Hey, Howard -- shoot what? We're up in the Nevada desert shooting missiles again (just little ones). The fun never stops. To clarify what I heard about the liquidation of the Ditka trust, half went to Gridiron Greats, and the other half to the youth charity. I have ESPN on now (it's 2:30 AM), and if there's anything else about it, I'll comment again.

posted by Howard_T at 04:43 AM on December 12, 2007

Here is a link to a Boston globe item about the liquidation of the Ditka Foundation.

posted by Howard_T at 05:19 AM on December 12, 2007

From the Globe article: Ditka said yesterday the fund's balance of more than $600,000 would be divided between Misericordia, a residential facility for developmentally disabled youth, and Gridiron Greats Assistance Fund, another fund that helps ex-pro football players in need. Well, where to begin? The fact is that a lot of charitable fundraising smells a lot less rosy if you lift the wrapper to take a look. Professional fundraisers create campaigns that gross some impressive numbers, but then they make off with an enormous slice of the pie. Big-name used-to-bes account for a lot of what's left -- appearance fees are the rule, not the exception, and they ain't cheap. And then there are other expenses, like publicity and venues: yes, you can often get some donated time and materials, but not all of it, and what you can get takes time and legwork. The result is that many, quite possibly most "charities" direct a tiny amount of their gross to the ostensible beneficiaries. But almost no one wants to talk about those things, because the truth makes a cynic out of the grassroots donors; they stop giving, and the intended recipients don't get even the pittance that's left after the overhead. The fix, of course, is to do it another way...but that means that you have to do it yourself. You can't just write a check or buy some "portion of the proceeds benefit" chachki, you have to make the phone calls and pound the pavement and do the work, and you have to do it for free. Furthermore, you have to know how it's done, or be willing to take the lumps of learning on the job, because you'll be competing for charity dollars with the six-figure-salaried professional fundraisers. I don't see any suggestion that Ditka feathered his own nest through this "foundation". Perhaps his intentions were entirely good, although I think he's got a pretty strong self-promotion streak, and that that played a role. My guess is that he thought it would be a lot easier and more straightforward than it is. The foundation is being liquidated, which suggests to me that he just doesn't want to play any more. It looks a bit too much like work.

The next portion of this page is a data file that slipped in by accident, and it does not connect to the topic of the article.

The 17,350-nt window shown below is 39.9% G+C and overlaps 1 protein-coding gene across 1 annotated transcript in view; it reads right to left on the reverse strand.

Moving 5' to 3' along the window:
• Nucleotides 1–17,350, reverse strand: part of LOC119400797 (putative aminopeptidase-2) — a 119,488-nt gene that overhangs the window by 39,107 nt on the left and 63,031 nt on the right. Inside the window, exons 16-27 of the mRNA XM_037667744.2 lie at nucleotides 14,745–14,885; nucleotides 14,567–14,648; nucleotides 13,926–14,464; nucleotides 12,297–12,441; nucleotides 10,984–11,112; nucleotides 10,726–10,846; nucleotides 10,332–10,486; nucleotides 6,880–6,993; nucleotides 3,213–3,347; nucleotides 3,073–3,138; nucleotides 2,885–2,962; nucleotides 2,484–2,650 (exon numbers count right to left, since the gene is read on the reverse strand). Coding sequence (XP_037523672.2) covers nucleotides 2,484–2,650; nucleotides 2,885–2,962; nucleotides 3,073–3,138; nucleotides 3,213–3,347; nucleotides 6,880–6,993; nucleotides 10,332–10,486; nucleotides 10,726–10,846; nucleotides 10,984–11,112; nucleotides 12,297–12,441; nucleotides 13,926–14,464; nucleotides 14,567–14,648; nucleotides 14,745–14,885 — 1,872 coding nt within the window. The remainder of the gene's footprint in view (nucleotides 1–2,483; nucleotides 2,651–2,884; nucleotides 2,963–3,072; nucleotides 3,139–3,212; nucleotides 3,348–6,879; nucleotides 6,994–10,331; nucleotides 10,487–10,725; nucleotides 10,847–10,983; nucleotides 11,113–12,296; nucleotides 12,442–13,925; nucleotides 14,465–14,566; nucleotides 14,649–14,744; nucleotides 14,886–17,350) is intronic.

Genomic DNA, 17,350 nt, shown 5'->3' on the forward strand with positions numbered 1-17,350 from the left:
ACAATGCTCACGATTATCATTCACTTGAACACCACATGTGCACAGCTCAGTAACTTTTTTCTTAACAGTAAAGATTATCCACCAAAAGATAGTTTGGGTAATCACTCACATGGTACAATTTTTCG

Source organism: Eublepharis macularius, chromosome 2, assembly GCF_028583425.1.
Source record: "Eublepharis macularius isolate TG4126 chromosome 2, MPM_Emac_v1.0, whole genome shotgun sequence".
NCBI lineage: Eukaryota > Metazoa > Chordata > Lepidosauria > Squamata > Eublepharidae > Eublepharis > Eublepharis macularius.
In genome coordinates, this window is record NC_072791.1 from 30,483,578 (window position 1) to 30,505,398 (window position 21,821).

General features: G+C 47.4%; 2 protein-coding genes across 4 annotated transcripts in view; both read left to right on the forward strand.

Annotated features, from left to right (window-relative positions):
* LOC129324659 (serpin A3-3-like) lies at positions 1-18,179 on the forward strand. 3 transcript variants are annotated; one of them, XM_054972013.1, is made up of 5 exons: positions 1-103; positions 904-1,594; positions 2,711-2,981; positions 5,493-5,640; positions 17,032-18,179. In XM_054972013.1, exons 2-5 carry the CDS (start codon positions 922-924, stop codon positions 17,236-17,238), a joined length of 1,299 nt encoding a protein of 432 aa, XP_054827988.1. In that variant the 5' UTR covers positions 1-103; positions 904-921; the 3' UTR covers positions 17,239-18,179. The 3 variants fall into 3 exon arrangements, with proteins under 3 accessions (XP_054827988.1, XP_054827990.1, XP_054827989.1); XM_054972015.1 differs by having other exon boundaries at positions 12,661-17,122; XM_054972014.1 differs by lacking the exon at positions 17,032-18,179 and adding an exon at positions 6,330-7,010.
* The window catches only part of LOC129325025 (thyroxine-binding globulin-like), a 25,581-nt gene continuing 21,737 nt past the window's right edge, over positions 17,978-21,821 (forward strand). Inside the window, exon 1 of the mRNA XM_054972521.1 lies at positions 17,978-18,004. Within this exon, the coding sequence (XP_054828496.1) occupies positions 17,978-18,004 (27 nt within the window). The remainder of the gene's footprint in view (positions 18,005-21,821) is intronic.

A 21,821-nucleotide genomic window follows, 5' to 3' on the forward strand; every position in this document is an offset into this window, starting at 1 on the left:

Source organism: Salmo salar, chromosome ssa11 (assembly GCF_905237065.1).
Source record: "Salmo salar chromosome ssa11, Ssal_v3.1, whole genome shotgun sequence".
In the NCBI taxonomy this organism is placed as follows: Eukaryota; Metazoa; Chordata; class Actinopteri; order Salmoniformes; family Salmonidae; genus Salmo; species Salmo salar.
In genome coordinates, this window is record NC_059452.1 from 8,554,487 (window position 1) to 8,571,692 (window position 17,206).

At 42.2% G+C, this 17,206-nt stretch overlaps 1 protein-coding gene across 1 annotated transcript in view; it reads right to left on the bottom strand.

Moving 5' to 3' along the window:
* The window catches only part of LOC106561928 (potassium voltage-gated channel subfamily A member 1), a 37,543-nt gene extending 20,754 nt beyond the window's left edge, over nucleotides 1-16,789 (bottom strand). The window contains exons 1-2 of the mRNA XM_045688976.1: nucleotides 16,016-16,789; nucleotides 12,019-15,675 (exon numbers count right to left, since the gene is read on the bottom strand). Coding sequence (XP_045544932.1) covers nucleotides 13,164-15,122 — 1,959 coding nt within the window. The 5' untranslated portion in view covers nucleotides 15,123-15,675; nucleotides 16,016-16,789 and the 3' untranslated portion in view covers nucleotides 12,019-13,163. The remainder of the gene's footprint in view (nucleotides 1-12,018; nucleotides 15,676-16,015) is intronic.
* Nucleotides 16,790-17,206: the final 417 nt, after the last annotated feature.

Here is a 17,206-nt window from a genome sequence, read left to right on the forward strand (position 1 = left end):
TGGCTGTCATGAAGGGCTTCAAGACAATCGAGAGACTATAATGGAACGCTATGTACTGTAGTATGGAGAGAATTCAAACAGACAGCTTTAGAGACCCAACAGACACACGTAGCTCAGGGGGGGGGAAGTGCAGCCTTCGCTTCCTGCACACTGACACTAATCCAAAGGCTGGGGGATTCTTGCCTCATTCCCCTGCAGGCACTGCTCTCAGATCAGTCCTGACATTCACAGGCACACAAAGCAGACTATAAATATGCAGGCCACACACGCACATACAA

posted by lil_brown_bat at 07:37 AM on December 12, 2007

Not that I'm a fan of Mariotti or Ditka, both annoy the hell out of me, but I think it's worth pointing out that Mariotti is (at least now) a columnist and not a journalist. There's a big difference. Columnists' sole job is to spout "unique" opinions and perspective, not to report facts through a journalistic process. This may seem like splitting hairs, but it is a big difference. Columnists are basically the pre-historic blogger...

posted by Obleeze at 08:03 AM on December 12, 2007